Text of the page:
**We were made aware of a YouTuber named Unit 88 who has copied and pasted word-for-word our original content which was uploaded to our site on September 29, 2020 at 7:01 A.M. EST, and placed it in his video description box. The exclusive information regarding the 18-month plea deal Jeremy Dewitte was offered was only revealed to those closest to the story. This individual has never spoken to Jeremy Dewitte, Jeremy Dewitte’s ex Jennifer, nor has this individual ever been affiliated with JeremyDewitteCase.com.**
On October 23, 2019 Sergeant Keith Vidler conducted an interview with Curtis Protective Services in Orlando, Florida.
Curtis Protective Services is a security company that claims to provide professional safety with highly-trained employees. Funeral and procession escorts are one of the services the company provides to the public.
Although Metro-State Special Services isn’t a security company Sergeant Keith Vidler sat down and interviewed Chief John Campbell and his colleague, Sergeant Alvarez of Curtis Protective Services.
Amid speculation that Sergeant Vidler wanted to start his own funeral procession company and was offered a position with Curtis Protective Services after his retirement from Orange County Sheriff’s Office according to sources from the sheriff’s office, Sergeant Keith Vidler made a full disclaimer at the beginning of the interview that he wasn’t affiliated with Curtis Protective Services.
Sergeant Vidler claimed he simply wanted to be educated on what a security company can and cannot do. In the taped interview he said he felt Chief John Campbell was an expert on security after nearly 25 years in the industry.
Two statutes were discussed during the interview. One of the statutes was Chapter 493 which covers private security among other things, and the other was Florida Statute 3 1 6. 1 9 7 4.
Throughout the interview Sergeant Keith Vidler quizzed Sergeant Alvarez and Chief John Campbell on their knowledge of both statutes despite his earlier claims that he believed they were experts in the field of security and funeral processions.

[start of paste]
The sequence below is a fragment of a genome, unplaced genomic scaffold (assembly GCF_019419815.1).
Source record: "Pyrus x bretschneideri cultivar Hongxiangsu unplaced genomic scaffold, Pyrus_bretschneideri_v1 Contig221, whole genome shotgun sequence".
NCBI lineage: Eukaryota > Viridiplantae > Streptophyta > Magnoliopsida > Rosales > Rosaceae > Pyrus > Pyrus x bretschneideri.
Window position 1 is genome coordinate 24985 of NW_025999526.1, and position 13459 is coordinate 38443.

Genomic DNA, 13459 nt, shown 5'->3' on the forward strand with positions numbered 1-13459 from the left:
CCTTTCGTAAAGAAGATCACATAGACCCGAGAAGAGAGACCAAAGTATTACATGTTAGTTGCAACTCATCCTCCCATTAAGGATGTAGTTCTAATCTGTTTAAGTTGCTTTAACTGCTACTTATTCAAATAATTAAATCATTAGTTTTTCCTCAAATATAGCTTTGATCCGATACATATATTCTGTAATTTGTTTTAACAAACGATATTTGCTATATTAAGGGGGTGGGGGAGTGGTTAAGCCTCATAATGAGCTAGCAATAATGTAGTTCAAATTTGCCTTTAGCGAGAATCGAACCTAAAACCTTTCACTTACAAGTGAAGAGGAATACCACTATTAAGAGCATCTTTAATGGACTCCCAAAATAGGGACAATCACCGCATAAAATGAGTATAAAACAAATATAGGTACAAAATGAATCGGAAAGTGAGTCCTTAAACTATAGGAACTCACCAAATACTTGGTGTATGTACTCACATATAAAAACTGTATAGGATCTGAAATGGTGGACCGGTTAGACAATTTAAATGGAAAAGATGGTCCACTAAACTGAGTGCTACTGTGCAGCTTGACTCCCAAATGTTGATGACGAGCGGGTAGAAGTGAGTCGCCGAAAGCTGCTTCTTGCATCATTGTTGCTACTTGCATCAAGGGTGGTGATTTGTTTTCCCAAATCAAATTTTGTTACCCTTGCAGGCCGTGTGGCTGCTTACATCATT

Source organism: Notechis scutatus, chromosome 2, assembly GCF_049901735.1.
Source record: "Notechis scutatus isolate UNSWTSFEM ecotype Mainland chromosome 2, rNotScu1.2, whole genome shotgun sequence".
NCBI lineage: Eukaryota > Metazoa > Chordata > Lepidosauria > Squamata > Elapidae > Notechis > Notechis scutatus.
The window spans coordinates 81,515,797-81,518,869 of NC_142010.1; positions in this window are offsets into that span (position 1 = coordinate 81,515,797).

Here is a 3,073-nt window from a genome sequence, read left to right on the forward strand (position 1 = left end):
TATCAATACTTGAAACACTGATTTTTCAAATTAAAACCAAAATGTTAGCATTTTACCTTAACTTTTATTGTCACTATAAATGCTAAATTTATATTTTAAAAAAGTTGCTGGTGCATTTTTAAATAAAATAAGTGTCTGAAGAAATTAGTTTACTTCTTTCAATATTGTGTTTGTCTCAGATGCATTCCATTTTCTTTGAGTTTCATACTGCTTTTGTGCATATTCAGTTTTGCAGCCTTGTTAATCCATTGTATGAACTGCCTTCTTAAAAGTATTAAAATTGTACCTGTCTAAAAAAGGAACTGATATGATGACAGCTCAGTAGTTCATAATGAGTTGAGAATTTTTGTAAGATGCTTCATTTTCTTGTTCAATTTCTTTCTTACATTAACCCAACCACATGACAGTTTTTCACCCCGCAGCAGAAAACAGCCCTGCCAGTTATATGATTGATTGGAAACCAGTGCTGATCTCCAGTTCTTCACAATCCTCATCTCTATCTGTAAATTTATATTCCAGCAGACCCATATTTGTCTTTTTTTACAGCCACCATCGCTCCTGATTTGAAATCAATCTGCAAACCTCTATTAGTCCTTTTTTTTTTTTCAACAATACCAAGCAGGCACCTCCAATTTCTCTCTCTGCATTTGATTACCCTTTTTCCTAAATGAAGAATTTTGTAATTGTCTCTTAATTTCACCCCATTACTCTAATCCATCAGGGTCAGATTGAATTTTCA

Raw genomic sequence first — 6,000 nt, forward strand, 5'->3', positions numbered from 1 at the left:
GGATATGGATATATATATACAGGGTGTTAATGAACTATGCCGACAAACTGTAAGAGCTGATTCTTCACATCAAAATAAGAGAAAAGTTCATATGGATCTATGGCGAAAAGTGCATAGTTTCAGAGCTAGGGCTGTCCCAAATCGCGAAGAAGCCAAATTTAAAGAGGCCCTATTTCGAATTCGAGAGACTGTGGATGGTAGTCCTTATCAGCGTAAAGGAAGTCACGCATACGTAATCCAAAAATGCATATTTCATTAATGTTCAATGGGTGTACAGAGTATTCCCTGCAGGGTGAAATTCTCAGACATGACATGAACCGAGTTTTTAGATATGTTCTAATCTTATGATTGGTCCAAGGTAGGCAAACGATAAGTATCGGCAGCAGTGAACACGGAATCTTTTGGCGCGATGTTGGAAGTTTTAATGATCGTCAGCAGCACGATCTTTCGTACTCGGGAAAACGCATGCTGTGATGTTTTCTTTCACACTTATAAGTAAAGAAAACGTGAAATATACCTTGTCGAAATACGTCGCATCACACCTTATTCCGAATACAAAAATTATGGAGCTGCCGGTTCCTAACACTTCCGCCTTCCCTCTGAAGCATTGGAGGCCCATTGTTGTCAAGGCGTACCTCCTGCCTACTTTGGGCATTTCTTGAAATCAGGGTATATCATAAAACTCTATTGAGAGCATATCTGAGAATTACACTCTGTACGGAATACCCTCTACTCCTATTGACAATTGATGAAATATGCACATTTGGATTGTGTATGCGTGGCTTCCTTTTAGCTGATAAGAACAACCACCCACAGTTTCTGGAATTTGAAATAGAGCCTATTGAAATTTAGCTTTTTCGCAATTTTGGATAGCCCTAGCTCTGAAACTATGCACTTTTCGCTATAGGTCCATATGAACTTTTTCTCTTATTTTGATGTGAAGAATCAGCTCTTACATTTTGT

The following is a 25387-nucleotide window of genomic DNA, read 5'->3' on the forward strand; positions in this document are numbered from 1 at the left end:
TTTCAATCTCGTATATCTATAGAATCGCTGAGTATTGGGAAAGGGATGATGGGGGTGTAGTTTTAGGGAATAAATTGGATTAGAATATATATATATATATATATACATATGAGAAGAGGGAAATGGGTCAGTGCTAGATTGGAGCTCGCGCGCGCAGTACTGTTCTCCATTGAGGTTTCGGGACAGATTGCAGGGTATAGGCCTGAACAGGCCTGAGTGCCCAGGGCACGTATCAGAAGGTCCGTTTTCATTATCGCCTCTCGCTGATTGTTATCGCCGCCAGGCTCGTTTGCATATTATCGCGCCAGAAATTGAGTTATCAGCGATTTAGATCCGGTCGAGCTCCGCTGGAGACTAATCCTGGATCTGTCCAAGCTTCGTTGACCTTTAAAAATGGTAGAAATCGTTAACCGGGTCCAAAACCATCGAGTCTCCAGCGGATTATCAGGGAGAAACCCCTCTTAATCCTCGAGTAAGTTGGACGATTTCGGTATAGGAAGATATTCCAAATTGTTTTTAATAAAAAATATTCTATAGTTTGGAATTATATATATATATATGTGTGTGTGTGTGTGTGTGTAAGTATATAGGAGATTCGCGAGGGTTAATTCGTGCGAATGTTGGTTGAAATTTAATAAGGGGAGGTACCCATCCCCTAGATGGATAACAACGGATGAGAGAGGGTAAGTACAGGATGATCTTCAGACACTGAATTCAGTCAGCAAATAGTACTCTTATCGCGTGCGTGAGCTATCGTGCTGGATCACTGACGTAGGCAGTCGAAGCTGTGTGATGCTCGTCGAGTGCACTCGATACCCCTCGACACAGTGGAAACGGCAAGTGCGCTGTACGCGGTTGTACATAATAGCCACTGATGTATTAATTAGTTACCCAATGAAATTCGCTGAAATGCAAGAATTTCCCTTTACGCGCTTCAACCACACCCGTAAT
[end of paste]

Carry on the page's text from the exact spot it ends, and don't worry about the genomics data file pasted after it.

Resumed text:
During the interview Sergeant Vidler asked Campbell and Alvarez about their personal opinions on security assignments and funeral processions. Sergeant Vidler used an example of a neighbor who wasn’t trained in funeral processions and whether the neighbor could lawfully drive in a procession as an employee or contractor. Chief Campbell stated he didn’t believe it was legal. The statute states anyone can operate a non-law enforcement motor vehicle.
Sergeant Keith Vidler asked Curtis Protective Services what should occur when a funeral procession approaches a red light at an intersection. Chief John Campbell responded, “We are required to stop.” Sergeant Keith Vidler then asked if the company could in any way, shape or form act as a traffic control device at any intersection. Chief John Campbell responded, “We cannot take control of an intersection at a red light.” Curtis Protective Services was asked at least one more time about funeral processions and what should occur at an intersection with or without a red light present.
Photos were provided to us of Curtis Protective Services at an intersection on Pine Hills Road in Orlando, Florida during a funeral procession. During the procession the employee from Curtis Protective Services stopped traffic at a red light with his motor vehicle lights and horn, exited his vehicle and began acting as a traffic control device.
In the past Curtis Protective Services has received scathing reviews from the public regarding their professionalism during funeral processions and from former employees that claimed they were immediately handed uniforms but were never properly trained.
Sergeant Keith Vidler and Corporal John Ramsey from Orange County Sheriff’s Office conducted many interviews during their 2019 police impersonation investigation. One of those interviews was an exceptionally long discussion with former Metro-State Special Services employee Victor “Photo” Lopez. During this interview Lopez admitted he had stolen several items from Jeremy Dewitte and Metro-State Special Services. Recently a police report was made against Victor Lopez and Steven Negron for breaking and entering and the theft of Jeremy Dewitte’s property. We will have more updates about this at a later time.